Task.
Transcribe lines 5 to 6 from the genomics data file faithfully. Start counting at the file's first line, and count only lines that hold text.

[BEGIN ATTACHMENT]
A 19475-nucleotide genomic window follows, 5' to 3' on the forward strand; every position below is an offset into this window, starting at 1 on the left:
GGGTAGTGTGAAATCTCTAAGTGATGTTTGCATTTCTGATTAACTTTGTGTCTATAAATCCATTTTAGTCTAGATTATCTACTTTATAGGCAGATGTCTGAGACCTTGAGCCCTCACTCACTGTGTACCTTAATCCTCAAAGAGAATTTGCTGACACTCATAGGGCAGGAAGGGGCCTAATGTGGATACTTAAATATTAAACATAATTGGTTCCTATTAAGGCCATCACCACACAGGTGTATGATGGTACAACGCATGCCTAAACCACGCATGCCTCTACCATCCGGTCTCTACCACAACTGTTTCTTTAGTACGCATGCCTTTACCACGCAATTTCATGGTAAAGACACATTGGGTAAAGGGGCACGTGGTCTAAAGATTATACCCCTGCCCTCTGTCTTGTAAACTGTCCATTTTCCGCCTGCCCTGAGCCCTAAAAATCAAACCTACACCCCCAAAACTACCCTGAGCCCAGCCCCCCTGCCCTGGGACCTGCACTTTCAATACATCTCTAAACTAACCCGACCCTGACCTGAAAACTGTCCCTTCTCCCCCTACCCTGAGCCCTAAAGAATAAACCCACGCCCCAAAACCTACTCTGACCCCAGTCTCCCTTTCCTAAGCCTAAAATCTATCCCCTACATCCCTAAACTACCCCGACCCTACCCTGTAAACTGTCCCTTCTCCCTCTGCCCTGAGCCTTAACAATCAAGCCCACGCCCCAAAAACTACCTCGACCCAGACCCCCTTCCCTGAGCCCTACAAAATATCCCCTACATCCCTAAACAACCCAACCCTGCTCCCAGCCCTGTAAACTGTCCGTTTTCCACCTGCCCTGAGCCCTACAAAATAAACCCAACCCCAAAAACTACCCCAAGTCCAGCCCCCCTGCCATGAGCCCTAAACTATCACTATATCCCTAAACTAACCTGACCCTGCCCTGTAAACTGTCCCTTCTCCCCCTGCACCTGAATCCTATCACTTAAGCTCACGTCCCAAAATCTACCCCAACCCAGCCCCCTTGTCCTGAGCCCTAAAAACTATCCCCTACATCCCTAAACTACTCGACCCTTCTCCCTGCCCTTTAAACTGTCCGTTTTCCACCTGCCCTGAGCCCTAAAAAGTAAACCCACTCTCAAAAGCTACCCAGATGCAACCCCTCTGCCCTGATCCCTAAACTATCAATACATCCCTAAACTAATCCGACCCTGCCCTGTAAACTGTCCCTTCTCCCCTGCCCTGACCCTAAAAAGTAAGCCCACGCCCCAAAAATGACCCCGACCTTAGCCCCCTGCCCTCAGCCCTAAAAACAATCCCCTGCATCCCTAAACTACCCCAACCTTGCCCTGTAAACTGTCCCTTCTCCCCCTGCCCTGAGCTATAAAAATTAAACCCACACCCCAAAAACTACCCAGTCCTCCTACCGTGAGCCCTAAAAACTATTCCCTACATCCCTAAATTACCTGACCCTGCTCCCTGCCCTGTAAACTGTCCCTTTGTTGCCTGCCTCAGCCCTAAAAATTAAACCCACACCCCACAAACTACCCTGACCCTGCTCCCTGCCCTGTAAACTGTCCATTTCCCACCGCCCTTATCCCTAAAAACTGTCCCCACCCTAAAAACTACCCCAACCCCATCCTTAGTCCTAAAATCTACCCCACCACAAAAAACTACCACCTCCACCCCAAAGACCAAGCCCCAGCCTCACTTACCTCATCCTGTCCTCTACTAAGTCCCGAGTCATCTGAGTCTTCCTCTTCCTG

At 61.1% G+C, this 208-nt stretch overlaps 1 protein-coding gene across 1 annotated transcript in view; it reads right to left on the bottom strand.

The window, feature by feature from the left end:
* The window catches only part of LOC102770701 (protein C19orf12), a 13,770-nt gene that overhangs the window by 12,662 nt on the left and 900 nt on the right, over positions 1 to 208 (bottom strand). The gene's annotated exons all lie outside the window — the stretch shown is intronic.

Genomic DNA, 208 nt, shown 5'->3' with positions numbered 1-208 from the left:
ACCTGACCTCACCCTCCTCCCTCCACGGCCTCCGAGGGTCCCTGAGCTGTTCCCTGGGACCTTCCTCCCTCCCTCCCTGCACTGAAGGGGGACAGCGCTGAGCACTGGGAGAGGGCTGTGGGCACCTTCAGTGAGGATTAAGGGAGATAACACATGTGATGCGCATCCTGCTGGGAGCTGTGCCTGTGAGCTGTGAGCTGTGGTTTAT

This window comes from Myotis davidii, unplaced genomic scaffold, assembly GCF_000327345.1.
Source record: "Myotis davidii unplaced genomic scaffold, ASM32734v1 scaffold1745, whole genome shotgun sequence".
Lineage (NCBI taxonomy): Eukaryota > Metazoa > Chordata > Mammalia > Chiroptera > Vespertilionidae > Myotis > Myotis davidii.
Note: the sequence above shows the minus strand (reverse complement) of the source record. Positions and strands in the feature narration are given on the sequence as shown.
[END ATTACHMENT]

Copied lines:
* The window catches only part of LOC102770701 (protein C19orf12), a 13,770-nt gene that overhangs the window by 12,662 nt on the left and 900 nt on the right, over positions 1 to 208 (bottom strand). The gene's annotated exons all lie outside the window — the stretch shown is intronic.

Genomic DNA, 208 nt, shown 5'->3' with positions numbered 1-208 from the left: